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Notes from the campaign trails | Bob Roegner
The votes are all in now, and next week we’ll take a look at the impact of voters’ decisions.
But for a moment, let’s look at the lighter side of some of the campaigns.
In Enumclaw, incumbent Mayor John Wise was being challenged by Liz Reynolds, who billed herself as the “wiser” choice for mayor. Catchy.
Over in Poulsbo, incumbent Mayor Kathryn Quade proposed a location for a new city hall, which the city council adopted. However, she then distanced herself from the costly project by referring angered voters to the council, raising questions about her leadership. Her opponent, council member Becky Erickson, apparently didn’t impress the North Kitsap Herald editorial board any more than Quade. Not only couldn’t they get agreement on which candidate to endorse, but they decided that “with either Quade or Erickson, Poulsbo voters will not get the best of all worlds.” Tough board!
In Auburn, incumbent Mayor Pete Lewis has had council member and mayoral candidate Virginia Haugen nipping at his heels for two years, and it has caused some strained relations. The mayor’s newsletter has occasionally thanked six council members for their hard work. Since there are seven, you wonder which one he was excluding? On one occasion, Haugen did try to say something nice about Lewis by giving him credit for starting the city’s annual cleanup program, “Clean Sweep.” However, since the program pre-dates Lewis’s time as mayor by at least 15 years, some wondered about her choice of compliments.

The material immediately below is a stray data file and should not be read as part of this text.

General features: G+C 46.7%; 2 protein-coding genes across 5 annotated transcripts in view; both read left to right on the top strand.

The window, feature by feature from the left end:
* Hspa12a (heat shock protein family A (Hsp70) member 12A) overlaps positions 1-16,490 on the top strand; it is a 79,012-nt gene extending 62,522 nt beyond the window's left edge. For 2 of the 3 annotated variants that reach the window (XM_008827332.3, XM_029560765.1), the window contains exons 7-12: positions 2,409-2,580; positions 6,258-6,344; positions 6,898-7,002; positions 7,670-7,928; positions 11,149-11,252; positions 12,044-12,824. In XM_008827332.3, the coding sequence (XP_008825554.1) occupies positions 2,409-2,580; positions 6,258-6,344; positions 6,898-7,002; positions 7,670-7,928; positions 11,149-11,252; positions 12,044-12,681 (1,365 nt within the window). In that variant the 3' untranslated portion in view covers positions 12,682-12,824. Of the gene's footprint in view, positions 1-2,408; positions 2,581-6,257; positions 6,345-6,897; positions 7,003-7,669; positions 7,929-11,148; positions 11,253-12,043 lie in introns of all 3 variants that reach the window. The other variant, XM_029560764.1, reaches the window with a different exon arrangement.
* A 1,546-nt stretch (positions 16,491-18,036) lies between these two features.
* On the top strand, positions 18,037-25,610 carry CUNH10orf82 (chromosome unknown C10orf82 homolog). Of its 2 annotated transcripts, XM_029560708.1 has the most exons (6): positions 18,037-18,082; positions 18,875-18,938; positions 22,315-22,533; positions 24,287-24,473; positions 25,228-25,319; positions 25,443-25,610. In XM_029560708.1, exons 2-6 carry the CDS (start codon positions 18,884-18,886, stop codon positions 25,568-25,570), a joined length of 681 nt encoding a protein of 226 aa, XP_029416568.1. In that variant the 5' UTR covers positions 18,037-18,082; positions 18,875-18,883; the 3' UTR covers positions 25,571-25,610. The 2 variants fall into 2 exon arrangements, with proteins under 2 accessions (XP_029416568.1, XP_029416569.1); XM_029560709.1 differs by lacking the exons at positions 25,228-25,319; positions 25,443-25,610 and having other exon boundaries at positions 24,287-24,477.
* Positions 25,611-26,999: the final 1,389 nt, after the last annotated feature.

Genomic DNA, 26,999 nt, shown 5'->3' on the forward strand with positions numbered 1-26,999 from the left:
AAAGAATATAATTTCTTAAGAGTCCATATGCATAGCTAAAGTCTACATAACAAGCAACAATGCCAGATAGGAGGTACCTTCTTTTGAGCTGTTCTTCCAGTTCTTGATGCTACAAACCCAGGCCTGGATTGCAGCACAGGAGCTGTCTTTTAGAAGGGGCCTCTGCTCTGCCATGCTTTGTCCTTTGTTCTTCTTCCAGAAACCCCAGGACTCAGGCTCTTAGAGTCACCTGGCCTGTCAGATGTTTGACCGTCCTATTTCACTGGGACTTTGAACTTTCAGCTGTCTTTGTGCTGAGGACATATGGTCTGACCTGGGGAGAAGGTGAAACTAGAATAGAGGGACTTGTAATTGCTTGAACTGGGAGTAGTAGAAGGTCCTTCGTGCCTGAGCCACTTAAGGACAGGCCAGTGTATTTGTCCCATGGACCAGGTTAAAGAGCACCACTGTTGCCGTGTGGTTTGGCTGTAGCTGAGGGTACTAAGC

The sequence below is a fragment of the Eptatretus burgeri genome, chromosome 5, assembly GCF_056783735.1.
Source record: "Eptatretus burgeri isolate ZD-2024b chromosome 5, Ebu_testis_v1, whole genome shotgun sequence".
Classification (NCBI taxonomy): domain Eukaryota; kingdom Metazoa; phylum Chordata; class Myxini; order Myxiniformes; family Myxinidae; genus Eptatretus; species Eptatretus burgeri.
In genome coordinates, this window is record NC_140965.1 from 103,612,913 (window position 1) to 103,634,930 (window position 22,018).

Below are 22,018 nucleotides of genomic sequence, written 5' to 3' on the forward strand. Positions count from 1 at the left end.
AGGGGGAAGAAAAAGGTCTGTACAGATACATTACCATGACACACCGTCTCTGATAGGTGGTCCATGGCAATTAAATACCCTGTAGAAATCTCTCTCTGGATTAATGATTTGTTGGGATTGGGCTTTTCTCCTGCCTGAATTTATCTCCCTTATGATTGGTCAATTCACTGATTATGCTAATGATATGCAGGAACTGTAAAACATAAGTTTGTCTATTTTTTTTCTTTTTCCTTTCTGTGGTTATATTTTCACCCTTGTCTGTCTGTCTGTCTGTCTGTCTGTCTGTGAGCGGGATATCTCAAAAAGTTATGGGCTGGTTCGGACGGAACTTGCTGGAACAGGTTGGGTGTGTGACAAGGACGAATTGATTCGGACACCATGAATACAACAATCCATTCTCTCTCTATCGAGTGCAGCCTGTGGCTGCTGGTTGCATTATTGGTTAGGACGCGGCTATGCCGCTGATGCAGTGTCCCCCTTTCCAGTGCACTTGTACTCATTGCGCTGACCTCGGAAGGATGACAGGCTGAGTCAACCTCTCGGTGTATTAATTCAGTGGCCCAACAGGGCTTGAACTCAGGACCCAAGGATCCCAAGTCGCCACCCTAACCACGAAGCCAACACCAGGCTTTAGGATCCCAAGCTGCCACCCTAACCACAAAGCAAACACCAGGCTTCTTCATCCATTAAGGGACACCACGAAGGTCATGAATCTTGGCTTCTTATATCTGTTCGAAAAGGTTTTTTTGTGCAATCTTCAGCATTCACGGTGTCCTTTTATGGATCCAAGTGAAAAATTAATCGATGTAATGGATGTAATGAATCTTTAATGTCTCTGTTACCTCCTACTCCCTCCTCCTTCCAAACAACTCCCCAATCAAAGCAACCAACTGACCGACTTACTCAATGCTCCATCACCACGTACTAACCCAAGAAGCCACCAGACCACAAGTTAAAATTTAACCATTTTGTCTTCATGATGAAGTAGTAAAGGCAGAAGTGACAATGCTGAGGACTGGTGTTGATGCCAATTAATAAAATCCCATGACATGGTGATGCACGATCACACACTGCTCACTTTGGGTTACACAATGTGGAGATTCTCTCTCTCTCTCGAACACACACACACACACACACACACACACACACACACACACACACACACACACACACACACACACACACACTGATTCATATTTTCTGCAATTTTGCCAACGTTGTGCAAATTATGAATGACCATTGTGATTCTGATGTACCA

In Federal Way, school board candidate Bill Pirkle had many issues he was upset about, but he was particularly concerned that teachers not wear Mickey Mouse T-shirts in the classroom. Some voters were confused as to whether Pirkle felt the shirts were a fashion faux pas or a reflection of education policy. Pirkle did provide a creative way of getting to Federal Way’s diverse voters by having his name printed in three different languages on his campaign signs.
Incumbent Federal Way Judge Michael Morgan, who had more than his fair share of controversy, showed a lighter side at a campaign forum. When it came his turn to speak, he taped a target to the front of the table where he was sitting. It was both humorous and disarming.
Also in Federal Way, one of the candidates for city council kicked off her campaign to a full house with a speech laced with public safety issues and crime statistics about why Federal Way was safer than surrounding cities. Unfortunately, one of her supporters claimed his truck was stolen from the adjoining parking lot while he was attending the campaign event. If we’re going to have thieves, maybe they could be a little more politically sensitive.
And lastly, in an attempt to make a political point, a candidate for King County Executive jumped into Elliott Bay. After six months of campaign rhetoric, one cynic thought voters should make a list of those who should join him.
Back to reality next week.